The musical comedy whodunit, book by Rupert Holmes, music by John Kander, lyrics by Fred Ebb, with additional lyrics by Kander and Holmes
Jessica Cranshaw – Sophie Colquhoun
Randy Dexter – David Walmsley
Niki Harris – Eleanor Wyld
Bambi Bernet – Emma Fischer
Bobby Pepper – Nikesh Patel
Johnny Harmon – Harry Lister Smith
Georgia Hendricks – Lily James
Aaron Fox – Henry Gilbert
Carmen Bernstein – Paloma Oakenfold
Oscar Shapiro – Terry Doe
Christopher Belling – Patrick Osborne
Lieutenant Frank Cioffi – Fred Lancaster
Mona Page – Isabel Ellison
Harv Fremont / Daryl Grady – Mark Stanley
Roberta Wooster – Verity Dearsley
Sidney Bernstein – Omar Gonzalez
Detective O’Farrell / Marjorie Cook – Amy Strange
Arlene Barruca – Chloe Treharne
Roy Stetson – Joshua O’Connor
Jane Irving – Bethan Langford
Brick Hawvermale – Joshua Mills
Jane Setler – Anna Elijasz
Connie Subbotin – Annabella Ellis
Peg Prentice – Marene Vanholk
Ronnie Driscoll – James Danaswamy
Gillian Land – Laura Ruhi Vidal
Russ Cochran – Adam Sullivan
Martin Connor – Director
Bill Deamer – Choreographer
Tom Rogers – Designer
Mark Jonathan – Lighting Designer
Steve Mayo – Sound Designer
Hazel Chloe Morris – Costume Supervisor
Reviewed by: Michael Darvell
Reviewed: 9 July, 2010
Venue: Silk Street Theatre, Barbican, London
Composer John Kander (born 1927) and lyricist Fred Ebb (1928-2004) contributed much to the Broadway musical by bringing fresh ideas and unusual subjects to a traditional, hidebound genre. Their first show together was “Flora, the Red Menace” (1965) written for Liza Minnelli with whom they often worked as she was receptive to anything they threw at her. She was in the film version of Kander & Ebb’s “Cabaret” (1972) which Bob Fosse opened out, making it a more believable study in decadence than the original stage musical of 1966 permitted. Their other shows included “The Happy Time” and “Zorba” (both 1968), and “70, Girls, 70”, an endearing study of the inhabitants of an old-folks’ home who turn to crime, the subject based on a stage comedy, “A Touch of Spring”, written by Peter Coke (of “Paul Temple” fame), which was also filmed as “Make Mine Mink”. Then came the biggie, “Chicago” (1975), which was a decent enough success in New York and London in 1975 but an even bigger hit when revived in 1996, since when it has run continuously on Broadway and in the West End. The 2002 film with Renée Zellweger and Catherine Zeta-Jones was also a great success.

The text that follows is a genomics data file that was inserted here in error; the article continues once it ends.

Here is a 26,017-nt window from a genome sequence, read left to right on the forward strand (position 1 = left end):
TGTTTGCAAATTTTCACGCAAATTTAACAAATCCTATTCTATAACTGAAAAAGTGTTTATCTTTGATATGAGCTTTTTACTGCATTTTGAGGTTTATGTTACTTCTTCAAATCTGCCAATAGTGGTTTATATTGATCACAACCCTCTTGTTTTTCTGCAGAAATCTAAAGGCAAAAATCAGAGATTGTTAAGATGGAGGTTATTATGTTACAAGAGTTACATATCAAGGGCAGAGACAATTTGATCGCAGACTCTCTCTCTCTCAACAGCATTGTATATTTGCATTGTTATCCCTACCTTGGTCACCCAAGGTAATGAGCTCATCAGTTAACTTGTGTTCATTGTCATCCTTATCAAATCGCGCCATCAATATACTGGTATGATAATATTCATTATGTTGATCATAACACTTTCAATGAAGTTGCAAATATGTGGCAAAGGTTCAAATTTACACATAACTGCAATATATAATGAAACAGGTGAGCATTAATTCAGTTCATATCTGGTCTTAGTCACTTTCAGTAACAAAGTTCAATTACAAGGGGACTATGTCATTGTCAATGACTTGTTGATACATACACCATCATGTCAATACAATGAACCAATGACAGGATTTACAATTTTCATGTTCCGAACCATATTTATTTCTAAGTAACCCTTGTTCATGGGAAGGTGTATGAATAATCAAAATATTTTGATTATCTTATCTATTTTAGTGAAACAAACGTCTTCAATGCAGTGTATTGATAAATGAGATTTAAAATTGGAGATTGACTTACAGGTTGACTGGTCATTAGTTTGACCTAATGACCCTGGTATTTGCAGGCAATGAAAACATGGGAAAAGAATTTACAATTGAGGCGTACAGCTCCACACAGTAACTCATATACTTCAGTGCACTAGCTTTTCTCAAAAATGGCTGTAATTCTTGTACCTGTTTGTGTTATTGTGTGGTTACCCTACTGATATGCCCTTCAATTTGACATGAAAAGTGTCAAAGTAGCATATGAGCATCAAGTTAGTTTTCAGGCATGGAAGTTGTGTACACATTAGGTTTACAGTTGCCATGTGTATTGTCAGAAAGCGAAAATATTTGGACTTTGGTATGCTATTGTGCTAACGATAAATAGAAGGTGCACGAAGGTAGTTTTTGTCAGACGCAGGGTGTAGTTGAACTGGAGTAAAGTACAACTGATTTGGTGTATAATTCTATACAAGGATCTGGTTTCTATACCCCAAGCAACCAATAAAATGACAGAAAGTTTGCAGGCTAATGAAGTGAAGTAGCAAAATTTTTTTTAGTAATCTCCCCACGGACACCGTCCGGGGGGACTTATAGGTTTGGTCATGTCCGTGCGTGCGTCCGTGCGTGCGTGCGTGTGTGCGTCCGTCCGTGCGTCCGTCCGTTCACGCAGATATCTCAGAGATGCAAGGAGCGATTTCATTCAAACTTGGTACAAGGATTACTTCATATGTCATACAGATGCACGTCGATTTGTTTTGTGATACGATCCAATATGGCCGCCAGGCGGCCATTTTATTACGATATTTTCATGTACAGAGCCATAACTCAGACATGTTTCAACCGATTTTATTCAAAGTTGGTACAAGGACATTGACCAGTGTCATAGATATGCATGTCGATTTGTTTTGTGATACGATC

“The Act” (1978) and “The Rink” (1984), both written for Minnelli, were reasonable enough but lost money in their fairly short runs. “Woman of the Year” (1981) was based on an old Spencer Tracy-Katharine Hepburn film. As a vehicle for Lauren Bacall and later Raquel Welch and Debbie Reynolds, it played well on Broadway and was a huge hit in Argentina where it is about to get another revival. “Kiss of the Spider Woman” (1992) with Chita Rivera in the title role began life in London and went to Broadway and Buenos Aires. “Steel Pier” (1997) had a short run but “Fosse” (1999), an anthology revue of the choreography of Bob Fosse, did over one-thousand performances on Broadway and ran for nearly a year in London.